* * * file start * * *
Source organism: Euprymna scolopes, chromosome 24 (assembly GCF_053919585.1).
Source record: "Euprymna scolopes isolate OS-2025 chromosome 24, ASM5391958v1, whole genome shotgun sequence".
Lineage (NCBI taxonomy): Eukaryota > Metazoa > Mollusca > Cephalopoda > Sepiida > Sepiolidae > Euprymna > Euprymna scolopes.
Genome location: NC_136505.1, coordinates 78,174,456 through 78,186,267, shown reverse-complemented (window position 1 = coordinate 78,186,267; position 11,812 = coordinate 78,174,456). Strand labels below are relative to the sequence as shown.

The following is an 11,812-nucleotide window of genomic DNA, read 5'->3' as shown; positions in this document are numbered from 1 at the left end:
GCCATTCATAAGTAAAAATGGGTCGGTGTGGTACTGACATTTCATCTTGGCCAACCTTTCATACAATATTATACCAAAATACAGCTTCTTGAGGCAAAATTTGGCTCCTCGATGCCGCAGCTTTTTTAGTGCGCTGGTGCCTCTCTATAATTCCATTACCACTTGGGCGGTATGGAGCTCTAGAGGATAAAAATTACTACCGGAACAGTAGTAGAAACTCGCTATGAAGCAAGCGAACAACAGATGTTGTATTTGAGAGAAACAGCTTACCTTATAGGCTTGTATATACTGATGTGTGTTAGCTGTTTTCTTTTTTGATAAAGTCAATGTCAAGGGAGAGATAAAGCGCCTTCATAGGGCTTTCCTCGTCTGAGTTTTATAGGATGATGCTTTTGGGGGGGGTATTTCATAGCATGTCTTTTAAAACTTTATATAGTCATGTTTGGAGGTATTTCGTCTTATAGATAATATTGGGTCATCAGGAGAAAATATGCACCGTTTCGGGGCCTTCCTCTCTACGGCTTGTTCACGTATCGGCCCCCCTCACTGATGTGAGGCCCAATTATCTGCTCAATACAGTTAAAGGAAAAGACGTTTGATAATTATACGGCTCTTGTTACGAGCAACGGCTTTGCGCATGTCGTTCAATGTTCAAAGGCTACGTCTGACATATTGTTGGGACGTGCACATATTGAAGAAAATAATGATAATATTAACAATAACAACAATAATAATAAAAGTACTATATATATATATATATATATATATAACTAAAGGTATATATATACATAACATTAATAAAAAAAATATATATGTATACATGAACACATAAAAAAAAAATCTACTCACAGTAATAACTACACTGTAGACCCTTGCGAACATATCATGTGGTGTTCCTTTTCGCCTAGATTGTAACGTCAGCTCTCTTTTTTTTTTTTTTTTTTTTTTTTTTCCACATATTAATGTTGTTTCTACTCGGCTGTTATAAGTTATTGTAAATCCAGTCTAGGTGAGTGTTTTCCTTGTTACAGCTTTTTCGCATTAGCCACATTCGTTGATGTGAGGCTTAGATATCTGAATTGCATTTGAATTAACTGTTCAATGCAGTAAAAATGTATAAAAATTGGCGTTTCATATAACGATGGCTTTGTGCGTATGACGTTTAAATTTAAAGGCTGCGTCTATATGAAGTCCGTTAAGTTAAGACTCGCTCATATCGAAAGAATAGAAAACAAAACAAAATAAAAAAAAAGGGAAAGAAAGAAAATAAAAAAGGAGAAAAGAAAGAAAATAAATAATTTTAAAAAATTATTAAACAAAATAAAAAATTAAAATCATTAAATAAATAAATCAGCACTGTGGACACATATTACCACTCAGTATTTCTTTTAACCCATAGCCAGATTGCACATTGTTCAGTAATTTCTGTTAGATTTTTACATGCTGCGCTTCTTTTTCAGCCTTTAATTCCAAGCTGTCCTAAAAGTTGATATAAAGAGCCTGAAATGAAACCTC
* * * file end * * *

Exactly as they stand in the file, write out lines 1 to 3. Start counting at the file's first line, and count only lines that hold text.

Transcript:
Source organism: Euprymna scolopes, chromosome 24 (assembly GCF_053919585.1).
Source record: "Euprymna scolopes isolate OS-2025 chromosome 24, ASM5391958v1, whole genome shotgun sequence".
Lineage (NCBI taxonomy): Eukaryota > Metazoa > Mollusca > Cephalopoda > Sepiida > Sepiolidae > Euprymna > Euprymna scolopes.